# Getting started with XML::Parser [closed]

I've been googling for some time now in order to find information concerning the usage of a Perl-XML-Parser. Being quite a newbie, though, I couldn’t fully understand the documentation or the tutorials.

Just a few words about what I’d need the parser for (nothing exceptional, as you'll see):

I would like to read in an XML-file and transform it — in a first step — into a LaTeX-document. In a second step, I would like to extract certain pieces of information.

For example:

<body>
<poem>
<l>xyz</l>
<l>xyz</l>
</poem>
</body>


This sample-"XML" should be transformed in something like:

\begin{document}
\chapter{Title}
\begin{verse}
xyz\\
xyz
\end{verse}
\end{document}


Furthermore, I would like to put certain pieces of information (e.g. the text between the <l>...</l>-tags) into an array/hash (perhaps together with the number of preceding </l>s)?.

I suppose, tasks like these can very easily be done with a parser. The problem is that I have got only a very vague idea of how to initialize and customize for ex. the XML::Parser module.

I'd be very thankful if anyone could help.

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## closed as not constructive by Greg Bacon, tchrist, DocMax, Inder Kumar Rathore, Dante is not a GeekDec 9 '12 at 9:23

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Are you tied to the expat perl Xml::Parser for any reason? There are better and more standardized ways to parse xml that result in knowledge that is transferable outside of the perl world... –  Lucas Nov 5 '11 at 22:47
Have you tried XML::Twig? Basic examples –  moodywoody Nov 5 '11 at 22:48

Another possibility to handle XML in Perl is XML::XSH2:

use XML::XSH2;
xsh << 'end_xsh';
open 8023786.xml ;
cd body ;
echo '\begin{document}' ;
for poem {
echo :s '\chapter{' preceding-sibling::head[1] '}' ;
echo '\begin{verse}' ;
for l echo :s text() xsh:if(following-sibling::*, '\\', '') ;
echo '\end{verse}' ;
}
echo '\end{document}' ;
end_xsh

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Kudos for using the mighty XML::XSH2 :D –  creaktive Dec 6 '12 at 13:34

The "best" way to transform XML into Latex would be to use XSLT.

STRONG SUGGESTION:

1) Familiarize yourself with basic Perl XML.

Alternatively, use a different language if you feel more comfortable with something else besides Perl - there are good XML libraries available for most languages.

I'd strongly recommend working through all three chapters in this tutorial:

2) Familiarize yourself with the basics of using XSLT stylesheets. For example:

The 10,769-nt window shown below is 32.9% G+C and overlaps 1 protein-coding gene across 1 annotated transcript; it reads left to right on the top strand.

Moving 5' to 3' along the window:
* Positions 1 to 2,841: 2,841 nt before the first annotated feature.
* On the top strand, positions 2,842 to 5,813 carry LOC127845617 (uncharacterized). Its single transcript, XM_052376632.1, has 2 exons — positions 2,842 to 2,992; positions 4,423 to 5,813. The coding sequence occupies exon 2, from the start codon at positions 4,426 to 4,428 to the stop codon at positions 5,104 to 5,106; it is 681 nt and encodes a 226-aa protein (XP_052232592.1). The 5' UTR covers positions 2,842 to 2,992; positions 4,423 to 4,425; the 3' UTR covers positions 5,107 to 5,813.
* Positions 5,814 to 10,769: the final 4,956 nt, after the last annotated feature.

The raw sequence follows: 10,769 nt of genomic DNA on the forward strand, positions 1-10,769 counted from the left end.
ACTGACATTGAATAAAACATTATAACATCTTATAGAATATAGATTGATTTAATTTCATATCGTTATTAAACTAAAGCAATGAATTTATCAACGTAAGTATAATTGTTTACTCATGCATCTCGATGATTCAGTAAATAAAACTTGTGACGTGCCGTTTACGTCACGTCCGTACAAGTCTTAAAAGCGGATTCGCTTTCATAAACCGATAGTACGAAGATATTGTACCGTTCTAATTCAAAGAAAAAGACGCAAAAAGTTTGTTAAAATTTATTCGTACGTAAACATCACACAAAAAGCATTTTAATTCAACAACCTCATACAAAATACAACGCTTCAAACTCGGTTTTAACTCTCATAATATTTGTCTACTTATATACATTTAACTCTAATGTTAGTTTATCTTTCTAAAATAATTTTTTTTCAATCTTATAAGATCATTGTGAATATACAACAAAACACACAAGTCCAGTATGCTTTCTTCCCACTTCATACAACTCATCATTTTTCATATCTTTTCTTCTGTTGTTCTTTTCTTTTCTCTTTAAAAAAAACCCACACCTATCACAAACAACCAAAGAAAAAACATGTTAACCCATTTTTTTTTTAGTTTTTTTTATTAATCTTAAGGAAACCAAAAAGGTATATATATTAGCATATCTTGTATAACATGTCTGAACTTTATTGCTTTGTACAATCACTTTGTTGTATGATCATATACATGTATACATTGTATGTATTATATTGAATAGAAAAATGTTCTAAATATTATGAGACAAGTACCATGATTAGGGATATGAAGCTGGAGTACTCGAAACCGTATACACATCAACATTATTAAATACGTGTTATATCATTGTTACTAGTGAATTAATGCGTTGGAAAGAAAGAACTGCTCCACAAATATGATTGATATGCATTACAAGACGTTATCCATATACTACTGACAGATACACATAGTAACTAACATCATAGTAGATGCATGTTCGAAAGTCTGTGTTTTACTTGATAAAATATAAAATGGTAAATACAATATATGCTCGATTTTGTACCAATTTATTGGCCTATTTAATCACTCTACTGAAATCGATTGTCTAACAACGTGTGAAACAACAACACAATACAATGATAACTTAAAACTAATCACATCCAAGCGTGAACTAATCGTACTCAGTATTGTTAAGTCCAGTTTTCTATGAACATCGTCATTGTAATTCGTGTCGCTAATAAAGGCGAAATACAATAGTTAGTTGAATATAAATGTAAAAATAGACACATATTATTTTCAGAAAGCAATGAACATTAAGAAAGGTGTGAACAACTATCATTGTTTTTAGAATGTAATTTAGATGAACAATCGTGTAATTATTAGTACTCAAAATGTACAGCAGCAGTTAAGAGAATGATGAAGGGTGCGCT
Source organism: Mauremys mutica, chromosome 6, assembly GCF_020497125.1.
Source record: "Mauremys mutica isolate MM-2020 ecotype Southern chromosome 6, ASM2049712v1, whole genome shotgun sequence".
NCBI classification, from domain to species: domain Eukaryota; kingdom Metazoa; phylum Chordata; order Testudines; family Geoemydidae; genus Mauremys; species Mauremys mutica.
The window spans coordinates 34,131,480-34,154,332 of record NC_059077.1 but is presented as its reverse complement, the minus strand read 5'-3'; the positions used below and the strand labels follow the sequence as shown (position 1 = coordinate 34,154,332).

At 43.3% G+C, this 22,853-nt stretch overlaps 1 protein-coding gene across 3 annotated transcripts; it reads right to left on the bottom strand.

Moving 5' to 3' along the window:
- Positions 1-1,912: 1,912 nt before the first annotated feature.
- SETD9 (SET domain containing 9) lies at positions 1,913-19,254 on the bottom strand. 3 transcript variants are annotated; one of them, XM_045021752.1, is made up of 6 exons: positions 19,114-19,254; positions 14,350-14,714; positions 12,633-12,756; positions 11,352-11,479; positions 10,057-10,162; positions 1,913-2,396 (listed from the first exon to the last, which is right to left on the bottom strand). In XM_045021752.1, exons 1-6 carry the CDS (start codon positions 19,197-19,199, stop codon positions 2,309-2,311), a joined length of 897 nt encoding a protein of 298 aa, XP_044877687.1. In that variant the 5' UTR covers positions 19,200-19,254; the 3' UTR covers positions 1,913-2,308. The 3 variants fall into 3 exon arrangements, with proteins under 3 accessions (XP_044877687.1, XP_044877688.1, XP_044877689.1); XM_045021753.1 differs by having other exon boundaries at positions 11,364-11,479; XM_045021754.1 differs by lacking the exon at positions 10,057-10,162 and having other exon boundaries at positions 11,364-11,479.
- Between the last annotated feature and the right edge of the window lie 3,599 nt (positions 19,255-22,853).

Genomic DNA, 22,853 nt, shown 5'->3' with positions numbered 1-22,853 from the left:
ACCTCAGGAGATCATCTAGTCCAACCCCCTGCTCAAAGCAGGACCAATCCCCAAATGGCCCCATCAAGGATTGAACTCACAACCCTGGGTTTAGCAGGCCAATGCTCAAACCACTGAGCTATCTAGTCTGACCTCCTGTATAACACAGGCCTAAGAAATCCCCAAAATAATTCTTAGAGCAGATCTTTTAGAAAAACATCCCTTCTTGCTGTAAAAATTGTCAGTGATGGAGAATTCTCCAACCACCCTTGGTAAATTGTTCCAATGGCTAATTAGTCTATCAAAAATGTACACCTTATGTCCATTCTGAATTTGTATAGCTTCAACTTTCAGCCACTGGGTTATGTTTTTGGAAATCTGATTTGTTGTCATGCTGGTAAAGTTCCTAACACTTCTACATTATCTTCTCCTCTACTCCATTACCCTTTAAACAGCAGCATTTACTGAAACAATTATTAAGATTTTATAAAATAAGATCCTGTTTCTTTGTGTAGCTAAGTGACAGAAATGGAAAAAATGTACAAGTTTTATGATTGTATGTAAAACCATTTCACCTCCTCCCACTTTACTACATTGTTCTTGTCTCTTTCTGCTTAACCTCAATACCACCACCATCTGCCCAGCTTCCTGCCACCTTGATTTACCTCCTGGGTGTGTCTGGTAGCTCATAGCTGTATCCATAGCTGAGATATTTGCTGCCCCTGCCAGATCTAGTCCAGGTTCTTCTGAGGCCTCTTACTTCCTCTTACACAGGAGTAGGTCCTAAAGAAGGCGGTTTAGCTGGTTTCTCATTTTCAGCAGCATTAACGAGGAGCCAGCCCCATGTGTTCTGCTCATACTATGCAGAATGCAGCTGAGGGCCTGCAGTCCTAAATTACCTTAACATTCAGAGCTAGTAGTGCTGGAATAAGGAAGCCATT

Investigating XSLT: The XML Transformation Language

XML to LaTeX

... or ...

Transforming XHTML to LaTeX

... or ...

XSLT MathML Library

PS: I hasten to add that the XSLT approach is language- and platform-agnostic. You can use this approach in any language (Perl, Java, Python, etc etc) and on any platform (Windows, Linux, MacOS, etc etc)

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Thanks a lot to everyboy! I had a look at the various links and documentations you have recommended me. Since I have problems with understanding even the most basic documentations (although I am usually quite fine with perl and LaTeX documentations), I think it'll be the best solution just to get me a book and learn all the things I need to know from the scratch. Thanks again. Maybe I will need your advice in a couple of days again. –  Alex W. Nov 7 '11 at 22:17

For complete control over XML translation, implement a finite-state machine using SAX. Perl has XML::SAX with different parser backends (XML::SAX::ExpatXS, XML::LibXML::SAX). Here is one possible solution:

#!/usr/bin/env perl
package XML::SAX::Handler::XML2LaTeX;
use feature qw(say switch);
use strict;
use warnings qw(all);

use base qw(XML::SAX::Base);

sub new {
return bless {
data => '',
line => [],
} => __PACKAGE__;
}

sub start_element {
my ($self,$el) = @_;
$self->{data} = ''; for ($el->{Name}) {
when ('body') {
say '\begin{document}';
} when ('poem') {
say '\begin{verse}';
$self->{line} = []; } } return; } sub end_element { my ($self, $el) = @_; my$data = $self->{data}; for ($el->{Name}) {
when ('body') {
say '\end{document}';
say "\\chapter{$data}"; } when ('poem') { say join "\\\\\n", @{$self->{line}};
say '\end{verse}';
} when ('l') {
push @{$self->{line}},$data;
}
}
return;
}

sub characters {
my ($self,$data) = @_;
$self->{data} .=$data->{Data};
return;
}

1;

package main;
use strict;
use warnings qw(all);

use XML::SAX::PurePerl;

my $handler = XML::SAX::Handler::XML2LaTeX->new; my$parser = XML::SAX::PurePerl->new(Handler => $handler);$parser->parse_file(\*DATA);

__DATA__
<body>